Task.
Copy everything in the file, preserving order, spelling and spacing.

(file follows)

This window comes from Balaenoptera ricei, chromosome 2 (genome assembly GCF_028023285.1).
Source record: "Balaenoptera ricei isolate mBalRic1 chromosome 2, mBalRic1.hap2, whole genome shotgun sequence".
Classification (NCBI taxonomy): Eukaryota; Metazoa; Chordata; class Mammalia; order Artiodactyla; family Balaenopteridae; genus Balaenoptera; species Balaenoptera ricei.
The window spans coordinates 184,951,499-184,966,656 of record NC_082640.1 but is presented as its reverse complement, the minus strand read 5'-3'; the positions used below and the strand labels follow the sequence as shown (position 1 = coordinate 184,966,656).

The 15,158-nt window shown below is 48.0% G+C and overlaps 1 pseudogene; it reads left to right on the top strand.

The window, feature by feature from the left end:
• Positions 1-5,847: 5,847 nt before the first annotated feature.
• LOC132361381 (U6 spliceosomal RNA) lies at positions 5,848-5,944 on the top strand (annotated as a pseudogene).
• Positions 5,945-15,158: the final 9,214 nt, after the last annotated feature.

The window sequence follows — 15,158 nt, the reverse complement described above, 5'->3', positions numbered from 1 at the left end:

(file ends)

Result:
This window comes from Balaenoptera ricei, chromosome 2 (genome assembly GCF_028023285.1).
Source record: "Balaenoptera ricei isolate mBalRic1 chromosome 2, mBalRic1.hap2, whole genome shotgun sequence".
Classification (NCBI taxonomy): Eukaryota; Metazoa; Chordata; class Mammalia; order Artiodactyla; family Balaenopteridae; genus Balaenoptera; species Balaenoptera ricei.
The window spans coordinates 184,951,499-184,966,656 of record NC_082640.1 but is presented as its reverse complement, the minus strand read 5'-3'; the positions used below and the strand labels follow the sequence as shown (position 1 = coordinate 184,966,656).

The 15,158-nt window shown below is 48.0% G+C and overlaps 1 pseudogene; it reads left to right on the top strand.

The window, feature by feature from the left end:
• Positions 1-5,847: 5,847 nt before the first annotated feature.
• LOC132361381 (U6 spliceosomal RNA) lies at positions 5,848-5,944 on the top strand (annotated as a pseudogene).
• Positions 5,945-15,158: the final 9,214 nt, after the last annotated feature.

The window sequence follows — 15,158 nt, the reverse complement described above, 5'->3', positions numbered from 1 at the left end: